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Static Dystopia : From Architectural Staticism to free Space: The need for flexible space

STATIC DYSTOPIA   One of the greatest transformations of our constructed physical spaces is taking place now and for a long time to come. The buildings we have created do not serve the needs and conditions of our time. They are exhausted of recurrent renovations and inexhaustible attempts to remodify already given forms, which result in expensive contracts. According to new EU-requirements scheduled 2019, no new buildings are allowed to consume more energy than they produce. And more restrictions concerning energy consumption of our existing buildings are raised around the western world to better match our present conditions regarding our decreasing resources. We have overbuilt ourselves with impractical structures that can not be modified for a natural change of our living conditions. They are too static and lack the possibility for rational reprogrammation. Instead of adapting them to future inevitable restruction, we make them even more static through passive housing.   Relevant architectural intelligentsia seem to be a thing of the past where we can find numerous examples of buildings that allows adaptability and room for reprogrammation. Meanwhile temporary refugee camps turn into constant growing cities. Whole cities and landscapes are changed during a day due to natural activities. They too lack potential reprogrammability because of its poor and barbarous approach to human living conditions. Our civilization has all the tools for changing this situation by building in a format that calculates the process of reprogrammation of physical environments. This problematic is not as relevant in furniture or interior, but can still be used with great success to improve our homes and working places. Staticism, in contradiction to reprogrammability, have fundamental values that can not be questioned when used for its’ right purpose, and it is not my intention to replace it. With rational solutions containing the combination of them both we can, and will have to, revaluate the way we construct our physical surroundings.   In my master degree project I am using my theory about reprogrammability to create a set of furniture that allows change in materiality, use, and function. This example should be considered as an exemplification of the thesis in a minor simplified scale rather than an object for actual use. The mounting of the furniture is based on a grid that allows easy assembly and reassembly of the various parts. The separated grids are shaped by their appurtenant c/c measurements (280 mm, 70 mm etc.), and are overlapping each other to allow construction symbiosis.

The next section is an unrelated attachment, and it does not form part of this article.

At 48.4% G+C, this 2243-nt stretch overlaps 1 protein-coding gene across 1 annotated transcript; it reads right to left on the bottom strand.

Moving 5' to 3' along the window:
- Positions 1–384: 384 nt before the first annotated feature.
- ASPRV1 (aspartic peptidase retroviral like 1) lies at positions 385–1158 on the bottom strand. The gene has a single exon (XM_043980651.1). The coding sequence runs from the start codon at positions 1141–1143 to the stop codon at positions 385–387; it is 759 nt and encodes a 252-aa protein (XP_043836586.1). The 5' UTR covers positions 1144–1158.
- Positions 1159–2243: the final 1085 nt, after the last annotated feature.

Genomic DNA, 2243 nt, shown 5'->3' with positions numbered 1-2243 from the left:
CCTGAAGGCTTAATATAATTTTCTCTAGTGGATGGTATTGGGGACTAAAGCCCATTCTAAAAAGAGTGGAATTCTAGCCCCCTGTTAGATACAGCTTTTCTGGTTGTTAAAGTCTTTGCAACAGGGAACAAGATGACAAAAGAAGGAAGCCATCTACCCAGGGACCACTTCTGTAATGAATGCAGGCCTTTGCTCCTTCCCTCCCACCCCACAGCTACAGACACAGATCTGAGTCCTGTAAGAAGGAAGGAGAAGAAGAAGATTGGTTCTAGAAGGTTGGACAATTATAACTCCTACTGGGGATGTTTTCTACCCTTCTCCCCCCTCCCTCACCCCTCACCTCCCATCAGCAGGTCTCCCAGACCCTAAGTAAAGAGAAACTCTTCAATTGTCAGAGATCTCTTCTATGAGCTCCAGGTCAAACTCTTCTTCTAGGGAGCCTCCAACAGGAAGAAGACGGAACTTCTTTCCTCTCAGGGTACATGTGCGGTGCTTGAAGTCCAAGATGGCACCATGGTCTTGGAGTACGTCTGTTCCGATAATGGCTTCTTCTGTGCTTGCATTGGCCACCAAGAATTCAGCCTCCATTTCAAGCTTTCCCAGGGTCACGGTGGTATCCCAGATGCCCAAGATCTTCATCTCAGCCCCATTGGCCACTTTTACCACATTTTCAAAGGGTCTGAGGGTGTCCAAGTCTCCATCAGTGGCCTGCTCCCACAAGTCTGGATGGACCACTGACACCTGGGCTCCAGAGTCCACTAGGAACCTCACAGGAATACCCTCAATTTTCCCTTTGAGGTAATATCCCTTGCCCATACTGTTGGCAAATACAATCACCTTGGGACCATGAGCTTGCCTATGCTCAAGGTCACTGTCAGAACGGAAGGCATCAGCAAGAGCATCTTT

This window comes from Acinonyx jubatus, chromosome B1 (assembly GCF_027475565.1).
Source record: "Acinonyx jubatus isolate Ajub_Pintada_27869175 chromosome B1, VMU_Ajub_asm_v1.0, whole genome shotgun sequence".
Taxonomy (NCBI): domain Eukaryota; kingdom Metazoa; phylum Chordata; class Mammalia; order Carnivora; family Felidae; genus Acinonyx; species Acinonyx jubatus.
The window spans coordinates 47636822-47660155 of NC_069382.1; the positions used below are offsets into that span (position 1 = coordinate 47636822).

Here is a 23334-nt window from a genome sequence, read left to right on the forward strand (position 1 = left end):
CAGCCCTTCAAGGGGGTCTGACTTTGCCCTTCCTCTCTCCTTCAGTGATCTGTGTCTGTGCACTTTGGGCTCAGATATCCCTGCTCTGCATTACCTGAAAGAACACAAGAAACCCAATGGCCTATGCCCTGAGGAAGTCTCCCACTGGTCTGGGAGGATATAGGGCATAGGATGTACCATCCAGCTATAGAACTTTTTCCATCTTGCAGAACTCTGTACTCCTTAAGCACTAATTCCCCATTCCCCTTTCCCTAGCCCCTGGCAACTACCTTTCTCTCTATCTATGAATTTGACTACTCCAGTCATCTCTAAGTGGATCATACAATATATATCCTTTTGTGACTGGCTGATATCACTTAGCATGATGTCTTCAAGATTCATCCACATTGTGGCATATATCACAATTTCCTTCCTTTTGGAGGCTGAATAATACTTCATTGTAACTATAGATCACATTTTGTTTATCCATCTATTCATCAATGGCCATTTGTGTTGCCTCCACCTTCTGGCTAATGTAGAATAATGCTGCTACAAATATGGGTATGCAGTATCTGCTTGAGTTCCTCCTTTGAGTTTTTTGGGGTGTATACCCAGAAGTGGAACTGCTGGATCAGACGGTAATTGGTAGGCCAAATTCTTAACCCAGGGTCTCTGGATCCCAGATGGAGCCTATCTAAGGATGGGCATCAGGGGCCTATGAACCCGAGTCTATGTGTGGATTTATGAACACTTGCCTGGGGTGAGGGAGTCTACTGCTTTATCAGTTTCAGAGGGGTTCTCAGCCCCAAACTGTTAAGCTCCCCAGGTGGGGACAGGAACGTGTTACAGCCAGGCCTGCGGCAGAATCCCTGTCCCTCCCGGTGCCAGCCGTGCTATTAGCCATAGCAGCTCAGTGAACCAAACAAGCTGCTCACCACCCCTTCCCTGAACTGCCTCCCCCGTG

Date January 2012
CreatorsJores, Steffan
PublisherKonstfack, Inredningsarkitektur & Möbeldesign
Source SetsDiVA Archive at Upsalla University
Detected LanguageEnglish
TypeStudent thesis, info:eu-repo/semantics/bachelorThesis, text

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